The primary objective of menu engineering is to maximize a firm’s profitability by subconsciously encouraging customers to buy what you want them to buy, and discourage them from buying items you don’t want them to buy.
“In its truest sense, the term menu engineering refers to the specific restaurant menu analysis methodology developed by Michael L. Kasavana, Ph.D. and Donald J. Smith at the Michigan State University School of Hospitality Business in 1982.” 
Most people follow a simple four step process when engineering a menu, and that is as follows:
Step 1. Cost your menu
Step 2. Organize your menu
Step 3. Design your menu
Step 4. Test and tweak your menu design.
NOTE: All steps are critical, skipping any one step can result in a whole lot of wasted time and effort.
Cost Your Menu
Costing your menu is a pain, but it’s needed for the steps that follow. Knowing your most profitable dishes is a critical part of the next step (you can’t properly place your most profitable dishes if you don’t know which dishes are your most profitable.)
It’s been said that nearly 80% of restaurants don’t cost their menu, and another 5% cost their menus incorrectly. This means that taking the time to do this correctly can potentially give you an edge over 85% of your competition.
To “properly cost a menu” means using the same person and the same method to cost your menu each time costs need adjusting. Different people will come up with different costs, and it’s important that things stay consistent for the sake of accuracy.
Organize Your Menu
It is suggested that you divide your menu into “categories” and “sections.”
First, divide your menu into categories, and then divide those categories into sections.
The list of what is considered a category is not set in stone, but for some guidance, a common list of categories would include: Appetizers, Entrees, Desserts, and Drinks.
Sections refers to the way you further break down a category. As an example you might break the entree category down into the following sections: Vegetarian Entrees, Seafood Entrees, and Meat Entrees. Or you might break down the Drinks category in these sections: Alcoholic Drinks and Nonalcoholic Drinks.
After you split your menu into categories and sections, you’ll be evaluating each menu item by profitability and popularity so that you can decide what stays and what goes or what gets moved to the most-viewed sections of the menu. To make this easier, it is suggested that you divide all menu items into 1 of 4 quadrants (Plow Horses, Stars, Dogs and Puzzles.)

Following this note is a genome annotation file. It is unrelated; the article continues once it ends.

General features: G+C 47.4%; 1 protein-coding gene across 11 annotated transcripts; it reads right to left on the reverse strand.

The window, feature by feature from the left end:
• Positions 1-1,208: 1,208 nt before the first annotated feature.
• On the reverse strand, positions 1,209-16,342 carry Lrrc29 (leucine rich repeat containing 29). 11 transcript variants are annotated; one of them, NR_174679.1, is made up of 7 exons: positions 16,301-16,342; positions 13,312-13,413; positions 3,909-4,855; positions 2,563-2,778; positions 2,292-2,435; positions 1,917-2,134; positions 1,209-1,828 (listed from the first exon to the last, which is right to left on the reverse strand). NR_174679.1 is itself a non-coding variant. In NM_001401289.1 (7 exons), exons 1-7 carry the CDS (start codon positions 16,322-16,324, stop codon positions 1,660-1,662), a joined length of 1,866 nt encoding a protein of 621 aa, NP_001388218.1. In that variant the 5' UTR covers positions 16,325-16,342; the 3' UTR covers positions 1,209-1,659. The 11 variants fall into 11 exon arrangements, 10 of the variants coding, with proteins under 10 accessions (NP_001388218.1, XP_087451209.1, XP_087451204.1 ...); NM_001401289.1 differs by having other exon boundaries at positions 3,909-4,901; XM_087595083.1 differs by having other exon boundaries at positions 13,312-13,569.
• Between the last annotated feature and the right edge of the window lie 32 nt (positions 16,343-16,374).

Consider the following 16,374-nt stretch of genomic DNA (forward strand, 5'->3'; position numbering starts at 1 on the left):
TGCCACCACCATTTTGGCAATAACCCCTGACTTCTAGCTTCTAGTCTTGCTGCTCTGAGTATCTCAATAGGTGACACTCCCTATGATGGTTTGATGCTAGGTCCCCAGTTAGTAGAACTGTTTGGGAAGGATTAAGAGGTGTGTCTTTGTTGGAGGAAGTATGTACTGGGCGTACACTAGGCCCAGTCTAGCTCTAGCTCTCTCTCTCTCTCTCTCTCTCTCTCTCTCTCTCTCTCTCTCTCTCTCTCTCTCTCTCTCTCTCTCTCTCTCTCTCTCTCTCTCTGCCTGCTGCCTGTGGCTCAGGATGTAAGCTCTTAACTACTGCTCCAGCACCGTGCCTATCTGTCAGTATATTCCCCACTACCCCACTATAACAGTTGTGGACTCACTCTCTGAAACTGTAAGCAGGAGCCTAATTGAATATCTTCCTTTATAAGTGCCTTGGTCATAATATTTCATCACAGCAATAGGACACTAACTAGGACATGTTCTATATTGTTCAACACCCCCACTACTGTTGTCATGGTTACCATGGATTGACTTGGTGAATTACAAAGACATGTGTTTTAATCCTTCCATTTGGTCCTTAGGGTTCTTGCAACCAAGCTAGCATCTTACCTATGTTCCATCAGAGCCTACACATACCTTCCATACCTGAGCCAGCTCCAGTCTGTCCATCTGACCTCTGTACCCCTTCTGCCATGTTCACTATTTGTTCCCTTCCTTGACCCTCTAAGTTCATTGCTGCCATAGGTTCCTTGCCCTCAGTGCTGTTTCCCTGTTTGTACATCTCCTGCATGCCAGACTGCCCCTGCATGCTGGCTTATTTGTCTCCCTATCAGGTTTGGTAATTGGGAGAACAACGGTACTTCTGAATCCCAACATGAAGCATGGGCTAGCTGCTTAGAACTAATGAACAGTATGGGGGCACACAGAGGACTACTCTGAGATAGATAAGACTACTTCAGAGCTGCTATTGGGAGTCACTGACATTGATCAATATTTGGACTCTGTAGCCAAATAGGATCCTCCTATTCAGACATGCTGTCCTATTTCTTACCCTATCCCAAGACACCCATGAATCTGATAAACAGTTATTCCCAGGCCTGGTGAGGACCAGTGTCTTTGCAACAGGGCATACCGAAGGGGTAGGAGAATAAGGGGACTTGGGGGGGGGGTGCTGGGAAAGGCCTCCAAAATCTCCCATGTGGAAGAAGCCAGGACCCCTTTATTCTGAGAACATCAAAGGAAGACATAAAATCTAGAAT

Plow Horses- Low Profitability and High Profitability
Stars- High Profitability and High Profitability
Dogs- Low Profitability and Low Popularity
Puzzles- High Profitability and Low Popularity
After you have all your menu items placed in their appropriate quadrants, you can use this information to determine the fate of your menu items.
You’ll want to do this by evaluating the menu items at the category level first, and then at the section level.
Viewing your data at the category level can help you decide where to place the various sections of your menu (for example, if steak items are your Stars, you may want to work hardest to promote the Meat Entrees section)
Viewing the data at the section level will then enable you to determine how to place and promote menu items within each section of your menu.
After creating a plan for the order of things within categories and sections, the next thing to work on is the menu’s design.
Design Your Menu
Menu design is more than fonts and colors. Its an opportunity to take advantage of some industry tips and tactics, some of the more common ones are:
- Visual Cues
- Pricing Strategy
- Description Strategy &
- List Order
Use visual cues to highlight the items you want to sell most. This can be done with an outline box, and asterisk or by using pictures. Pictures have been shown to increase sales of an item by up to 30%. Be careful not to over use this strategy though. This strategy’s effectiveness goes down with every use.
Pricing strategy can be summed up by naming the two things you shouldn’t do. First, don’t list you prices in a straight up and down line in the right column. And second, be sure to leave out the dollar sign, and place the price a couple spaces to the right of the descriptions end. Doing these two things keeps the customers mind off of money and more on the descriptions that you designed with your goals in mind.
Items with longer descriptions sell better than items with shorter descriptions. I’ve seen long elaborate descriptions on $10 cheeseburgers, followed by $58 steak and lobster combinations with no description at all. This is backwards. The additional text draws the eye in (its the A, ind A.I.D.A.)
AIDA is an old marketing adage, it stands for Attention, Interest, Desire and Action. The extra words get there Attention, and then its up to you to sell the steak. And like Mr Wheeler says, you’re not selling the steak, you’re selling the sizzle-and the first 10 words are more important than the next 10,000.
The order that you list items in is a science in and of itself. They should be kept short. And the reason for this is that people pay close attention to the first few items and then the last couple. The items in the middle see reduced eye attention, so keeping lists short increases the percentage of the list that gets read.
Test Your Menu
Once you’ve documented and evaluated everything and created your new menu, you’ll be able to do something called Split Testing. Split Testing is what takes a campaign from good to great.
To split test a menu, you would make minor adjustments to the menu, and compare it to the previous version. You keep the changes that increased profits or sales, and you discard anything that has a negative impact.
Over time, simple improvements can add up to significant increases in profit.
That’s it for today’s blog post. I hope we’ve helped you in some way. If we have, please like, comment or subscribe.